- Flight of Lee from Petersburg -- expectation of joining Johnston -- Grant moves to intercept Lee -- demoralization of enemy -- orders to Sherman-parallel advance of Sheridan, Ord, and Meade -- Sheridan Intercepts Lee at Jetersville -- unselfishness of Meade -- army of Potomac moves by night without rations -- Jefferson Davis at Burksville -- further instructions to Sherman—‘rebel armies only strategic points to strike at’ -- Meade arrives at Jetersville -- difference of opinion between Meade and Sheridan-Sheridan's dispatch to Grant—‘I wish you were here yourself’ -- Grant's night ride to Jetersville -- Grant reverses arrangements of Meade -- retreat of Lee from Jetersville -- strategical dispositions of Grant -- sufferings of enemy -- Ord arrives at Burksville -- Read's gallant fight at High bridge-advance of army of Potomac -- Urgency of Grant -- enemy encompassed on every side -- battle of Sailor's creek -- dispositions of Sheridan -- arrival of Sixth corps -- movements of Humphreys -- success of Sheridan's manoeuvres -- simultaneous attack of Wright and Merritt -- capture of Ewell's command -- flight of Lee to Farmville -- Sheridan moves to Prince Edward -- advance of Ord to Farmville -- retreat of Lee across Appomattox -- Humphreys crosses in pursuit -- fighting on Northern bank-complicated situation at Farmville -- arrival of Grant -- Disentanglement of corps -- Ord, Griffin, and Crook sent to Prince Edward -- Grant demands surrender of Lee -- Lee refuses to surrender -- advance of both wings of national command -- Sheridan arrives at Appomattox -- Intercepts Lee -- arrival of Ord and Griffin -- Lee attempts to break through national lines -- fails -- rebel army completely surrounded -- Lee offers to surrender -- interview at Appomattox -- terms granted to Lee -- rations sent to rebel army -- Second interview at Appomattox -- Gratitude of rebel officers-grant returns to Washington -- army of Northern Virginia lays down its arms -- Lee a prisoner in Richmond -- summary of campaign -- foresight of Grant -- contest between genius of two commanders -- designs of Lee-combinations and energy of Grant -- annihilation of rebel army Seventyfour thousand prisoners.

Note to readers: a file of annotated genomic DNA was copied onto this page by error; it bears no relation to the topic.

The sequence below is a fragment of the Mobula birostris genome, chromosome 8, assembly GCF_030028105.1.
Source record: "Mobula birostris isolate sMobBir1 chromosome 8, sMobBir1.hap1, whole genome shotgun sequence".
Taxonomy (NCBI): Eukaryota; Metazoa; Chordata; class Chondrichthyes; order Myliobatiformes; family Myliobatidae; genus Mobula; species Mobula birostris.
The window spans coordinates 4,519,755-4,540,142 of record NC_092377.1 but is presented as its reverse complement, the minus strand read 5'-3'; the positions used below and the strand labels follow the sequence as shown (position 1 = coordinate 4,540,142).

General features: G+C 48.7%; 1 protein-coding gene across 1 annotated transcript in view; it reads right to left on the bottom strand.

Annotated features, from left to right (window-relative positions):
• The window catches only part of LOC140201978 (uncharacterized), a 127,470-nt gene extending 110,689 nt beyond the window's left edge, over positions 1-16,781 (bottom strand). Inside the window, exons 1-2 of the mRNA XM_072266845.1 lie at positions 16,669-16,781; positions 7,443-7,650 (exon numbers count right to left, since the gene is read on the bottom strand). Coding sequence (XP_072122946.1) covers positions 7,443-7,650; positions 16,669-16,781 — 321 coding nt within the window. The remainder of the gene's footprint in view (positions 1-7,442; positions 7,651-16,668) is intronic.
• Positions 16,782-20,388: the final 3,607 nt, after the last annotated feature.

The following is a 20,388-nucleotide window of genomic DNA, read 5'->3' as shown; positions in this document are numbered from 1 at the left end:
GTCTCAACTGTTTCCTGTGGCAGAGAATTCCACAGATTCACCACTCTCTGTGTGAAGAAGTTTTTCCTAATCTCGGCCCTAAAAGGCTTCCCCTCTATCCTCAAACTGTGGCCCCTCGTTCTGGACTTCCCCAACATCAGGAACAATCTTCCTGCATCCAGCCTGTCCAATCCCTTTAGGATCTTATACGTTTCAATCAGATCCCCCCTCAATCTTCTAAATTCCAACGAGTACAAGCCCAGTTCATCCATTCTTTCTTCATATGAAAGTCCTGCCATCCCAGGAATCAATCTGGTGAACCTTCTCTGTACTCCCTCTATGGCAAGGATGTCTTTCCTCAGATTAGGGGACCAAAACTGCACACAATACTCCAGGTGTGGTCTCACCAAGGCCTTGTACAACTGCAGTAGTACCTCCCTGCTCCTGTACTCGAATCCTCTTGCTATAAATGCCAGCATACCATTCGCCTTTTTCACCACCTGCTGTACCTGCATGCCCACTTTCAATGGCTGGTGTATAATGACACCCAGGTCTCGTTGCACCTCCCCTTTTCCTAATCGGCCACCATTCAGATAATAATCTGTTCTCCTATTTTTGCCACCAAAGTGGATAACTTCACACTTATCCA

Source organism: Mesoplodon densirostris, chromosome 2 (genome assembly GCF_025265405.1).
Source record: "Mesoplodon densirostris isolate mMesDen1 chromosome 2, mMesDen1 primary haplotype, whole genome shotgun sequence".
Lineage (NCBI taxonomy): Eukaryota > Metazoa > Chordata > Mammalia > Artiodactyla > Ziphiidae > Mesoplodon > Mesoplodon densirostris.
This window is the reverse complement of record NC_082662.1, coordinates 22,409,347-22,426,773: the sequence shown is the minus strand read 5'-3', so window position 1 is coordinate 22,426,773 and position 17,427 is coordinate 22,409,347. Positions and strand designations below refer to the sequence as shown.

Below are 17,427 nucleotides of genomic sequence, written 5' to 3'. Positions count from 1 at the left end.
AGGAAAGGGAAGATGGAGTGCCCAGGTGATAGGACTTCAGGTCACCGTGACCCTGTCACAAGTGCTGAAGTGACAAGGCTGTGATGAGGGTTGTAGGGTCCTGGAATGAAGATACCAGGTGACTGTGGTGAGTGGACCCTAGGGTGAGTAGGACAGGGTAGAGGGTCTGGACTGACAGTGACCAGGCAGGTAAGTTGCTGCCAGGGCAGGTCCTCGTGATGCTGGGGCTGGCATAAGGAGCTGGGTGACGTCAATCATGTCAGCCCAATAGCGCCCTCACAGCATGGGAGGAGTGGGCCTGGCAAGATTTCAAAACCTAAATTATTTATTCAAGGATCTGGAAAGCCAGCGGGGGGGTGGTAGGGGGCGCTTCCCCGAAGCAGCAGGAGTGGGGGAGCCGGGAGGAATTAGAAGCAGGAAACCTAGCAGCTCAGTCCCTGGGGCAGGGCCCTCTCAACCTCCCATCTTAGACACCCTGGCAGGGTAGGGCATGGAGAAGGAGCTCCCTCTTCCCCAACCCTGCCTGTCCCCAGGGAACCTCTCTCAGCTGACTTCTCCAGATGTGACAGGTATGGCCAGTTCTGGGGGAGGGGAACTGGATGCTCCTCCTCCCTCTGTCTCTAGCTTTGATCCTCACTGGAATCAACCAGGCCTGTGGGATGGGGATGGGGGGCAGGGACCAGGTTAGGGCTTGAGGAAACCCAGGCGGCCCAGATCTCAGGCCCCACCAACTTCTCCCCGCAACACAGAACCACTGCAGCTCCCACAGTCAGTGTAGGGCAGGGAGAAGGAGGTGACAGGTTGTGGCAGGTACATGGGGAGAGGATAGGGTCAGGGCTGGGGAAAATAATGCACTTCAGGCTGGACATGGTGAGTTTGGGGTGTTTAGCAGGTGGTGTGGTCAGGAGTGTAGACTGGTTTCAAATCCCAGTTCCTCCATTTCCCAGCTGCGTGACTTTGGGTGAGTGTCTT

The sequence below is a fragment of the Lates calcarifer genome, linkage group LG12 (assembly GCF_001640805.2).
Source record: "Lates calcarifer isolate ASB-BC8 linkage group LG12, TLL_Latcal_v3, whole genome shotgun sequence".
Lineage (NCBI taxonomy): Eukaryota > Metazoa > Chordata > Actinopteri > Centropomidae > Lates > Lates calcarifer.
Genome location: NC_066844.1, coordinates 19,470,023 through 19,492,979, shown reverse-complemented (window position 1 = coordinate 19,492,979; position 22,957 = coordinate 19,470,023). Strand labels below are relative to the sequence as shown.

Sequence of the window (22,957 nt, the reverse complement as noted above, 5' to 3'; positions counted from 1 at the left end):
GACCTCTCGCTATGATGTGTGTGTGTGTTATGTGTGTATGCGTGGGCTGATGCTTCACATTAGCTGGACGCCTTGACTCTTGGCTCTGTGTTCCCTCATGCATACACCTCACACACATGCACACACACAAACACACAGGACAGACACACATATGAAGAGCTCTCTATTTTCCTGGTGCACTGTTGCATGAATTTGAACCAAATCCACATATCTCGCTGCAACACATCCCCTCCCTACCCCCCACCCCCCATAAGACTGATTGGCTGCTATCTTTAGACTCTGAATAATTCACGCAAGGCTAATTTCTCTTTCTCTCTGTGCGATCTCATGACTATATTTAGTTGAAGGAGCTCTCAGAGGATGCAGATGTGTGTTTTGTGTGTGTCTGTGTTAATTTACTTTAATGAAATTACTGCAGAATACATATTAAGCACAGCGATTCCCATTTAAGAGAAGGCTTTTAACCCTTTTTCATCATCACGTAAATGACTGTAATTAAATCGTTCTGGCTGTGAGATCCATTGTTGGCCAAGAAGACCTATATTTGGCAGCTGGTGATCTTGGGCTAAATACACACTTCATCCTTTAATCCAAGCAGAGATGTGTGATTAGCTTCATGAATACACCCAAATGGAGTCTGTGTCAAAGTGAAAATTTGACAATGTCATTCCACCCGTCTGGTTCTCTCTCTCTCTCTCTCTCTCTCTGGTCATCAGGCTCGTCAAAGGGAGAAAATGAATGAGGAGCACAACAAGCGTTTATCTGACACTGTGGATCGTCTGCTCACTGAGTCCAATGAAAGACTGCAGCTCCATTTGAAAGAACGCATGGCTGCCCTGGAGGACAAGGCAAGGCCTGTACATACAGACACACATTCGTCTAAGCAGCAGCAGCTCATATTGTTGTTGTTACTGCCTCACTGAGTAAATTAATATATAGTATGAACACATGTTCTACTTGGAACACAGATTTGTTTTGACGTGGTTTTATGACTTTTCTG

On the morning of the 3rd of April, the scattered portions of Lee's command were all in flight by different roads in the valley of the Appomattox. The garrison of Richmond and the troops from Bermuda Hundred neck were crowding down from the north,  and those that had held the inner lines of Petersburg were retreating westward, while the forces cut off by the battle of Five Forks and the subsequent assaults hastened, north or south of the river, as they could, to meet their chief at Amelia court-house, which he had appointed for a rendezvous. When these all should come together, Lee would still have more than fifty thousand soldiers, and he is said to have regained his spirits when daylight dawned, and he found himself, as he hoped, on the road to join Johnston's command. ‘I have got my army safely out of its breastworks,’ he said, ‘and, in order to follow me, my enemy must abandon his lines, and can derive no further benefit from his railroads or the James river.’ Lee evidently supposed that Grant would attempt to follow the retreating army; and his own design must have been to fall in detail upon the national command, which would necessarily break up into corps and march over different roads. Turning with a concentrated force upon these divided columns, beating them back here and there, he might himself be able to avoid any formidable blow, and effect his junction with Johnston's army. Then, possibly, a long campaign, with the national forces far from a base and supplies, might still protract the war. But Lee had yet no experience of the remorseless energy with which Grant pursued a routed enemy. He had not served at the West, and had, therefore, no recollection of the baffled plans, the intercepted supplies, the interrupted marches of the Vicksburg campaign; and no conception whatever of the battles which came fast upon flight, the rain of blows that accompanied demands for surrender, the infantry that out-marched cavalry, the incessant attacks  and manoeuvres and flanking movements with which his antagonist was wont to harass and overtake and destroy a flying foe. Instead of moving, as Lee must have expected, if he made the remark attributed to him, behind and after the rebel army, Grant's idea from the first was to head and intercept his adversary. His plan was to move on the south side of the Appomattox and reach Burksville in advance of the enemy; and, instead of abandoning the railroads, Grant intended to put them in order as he marched. He knew already that the rebels must strike for Amelia courthouse, and they had hardly started when he directed Sheridan to cross their path. His dispatches and orders were full of these designs. On the 3rd of April, he said to